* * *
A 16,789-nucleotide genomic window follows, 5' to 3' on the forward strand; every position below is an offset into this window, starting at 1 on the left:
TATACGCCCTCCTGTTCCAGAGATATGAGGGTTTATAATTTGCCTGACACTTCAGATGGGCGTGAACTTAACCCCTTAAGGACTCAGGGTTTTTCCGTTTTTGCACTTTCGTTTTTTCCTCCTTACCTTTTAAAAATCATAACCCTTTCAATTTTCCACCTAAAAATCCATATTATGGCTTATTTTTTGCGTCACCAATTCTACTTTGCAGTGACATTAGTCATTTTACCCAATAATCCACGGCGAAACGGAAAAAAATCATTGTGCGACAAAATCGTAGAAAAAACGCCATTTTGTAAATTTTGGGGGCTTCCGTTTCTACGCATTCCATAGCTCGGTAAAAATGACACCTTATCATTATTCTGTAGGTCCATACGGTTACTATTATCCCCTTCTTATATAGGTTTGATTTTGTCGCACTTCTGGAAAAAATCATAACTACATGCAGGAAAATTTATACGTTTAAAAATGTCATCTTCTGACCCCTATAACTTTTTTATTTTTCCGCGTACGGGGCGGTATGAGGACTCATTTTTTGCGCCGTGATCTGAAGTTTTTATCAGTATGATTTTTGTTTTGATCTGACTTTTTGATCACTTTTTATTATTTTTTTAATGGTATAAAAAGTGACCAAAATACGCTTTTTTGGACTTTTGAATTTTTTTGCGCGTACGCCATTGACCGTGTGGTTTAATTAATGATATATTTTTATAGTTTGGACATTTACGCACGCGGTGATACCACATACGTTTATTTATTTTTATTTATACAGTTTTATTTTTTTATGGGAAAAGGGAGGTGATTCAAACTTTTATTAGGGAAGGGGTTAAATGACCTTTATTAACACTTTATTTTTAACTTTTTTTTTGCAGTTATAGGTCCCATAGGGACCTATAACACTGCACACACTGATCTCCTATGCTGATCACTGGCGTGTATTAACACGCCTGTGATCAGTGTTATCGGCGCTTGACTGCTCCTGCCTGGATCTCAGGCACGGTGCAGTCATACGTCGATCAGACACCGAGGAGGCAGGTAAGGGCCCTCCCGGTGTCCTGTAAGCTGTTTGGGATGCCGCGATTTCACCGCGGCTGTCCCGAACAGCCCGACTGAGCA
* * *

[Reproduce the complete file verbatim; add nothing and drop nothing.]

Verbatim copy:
A 16,789-nucleotide genomic window follows, 5' to 3' on the forward strand; every position below is an offset into this window, starting at 1 on the left:
TATACGCCCTCCTGTTCCAGAGATATGAGGGTTTATAATTTGCCTGACACTTCAGATGGGCGTGAACTTAACCCCTTAAGGACTCAGGGTTTTTCCGTTTTTGCACTTTCGTTTTTTCCTCCTTACCTTTTAAAAATCATAACCCTTTCAATTTTCCACCTAAAAATCCATATTATGGCTTATTTTTTGCGTCACCAATTCTACTTTGCAGTGACATTAGTCATTTTACCCAATAATCCACGGCGAAACGGAAAAAAATCATTGTGCGACAAAATCGTAGAAAAAACGCCATTTTGTAAATTTTGGGGGCTTCCGTTTCTACGCATTCCATAGCTCGGTAAAAATGACACCTTATCATTATTCTGTAGGTCCATACGGTTACTATTATCCCCTTCTTATATAGGTTTGATTTTGTCGCACTTCTGGAAAAAATCATAACTACATGCAGGAAAATTTATACGTTTAAAAATGTCATCTTCTGACCCCTATAACTTTTTTATTTTTCCGCGTACGGGGCGGTATGAGGACTCATTTTTTGCGCCGTGATCTGAAGTTTTTATCAGTATGATTTTTGTTTTGATCTGACTTTTTGATCACTTTTTATTATTTTTTTAATGGTATAAAAAGTGACCAAAATACGCTTTTTTGGACTTTTGAATTTTTTTGCGCGTACGCCATTGACCGTGTGGTTTAATTAATGATATATTTTTATAGTTTGGACATTTACGCACGCGGTGATACCACATACGTTTATTTATTTTTATTTATACAGTTTTATTTTTTTATGGGAAAAGGGAGGTGATTCAAACTTTTATTAGGGAAGGGGTTAAATGACCTTTATTAACACTTTATTTTTAACTTTTTTTTTGCAGTTATAGGTCCCATAGGGACCTATAACACTGCACACACTGATCTCCTATGCTGATCACTGGCGTGTATTAACACGCCTGTGATCAGTGTTATCGGCGCTTGACTGCTCCTGCCTGGATCTCAGGCACGGTGCAGTCATACGTCGATCAGACACCGAGGAGGCAGGTAAGGGCCCTCCCGGTGTCCTGTAAGCTGTTTGGGATGCCGCGATTTCACCGCGGCTGTCCCGAACAGCCCGACTGAGCA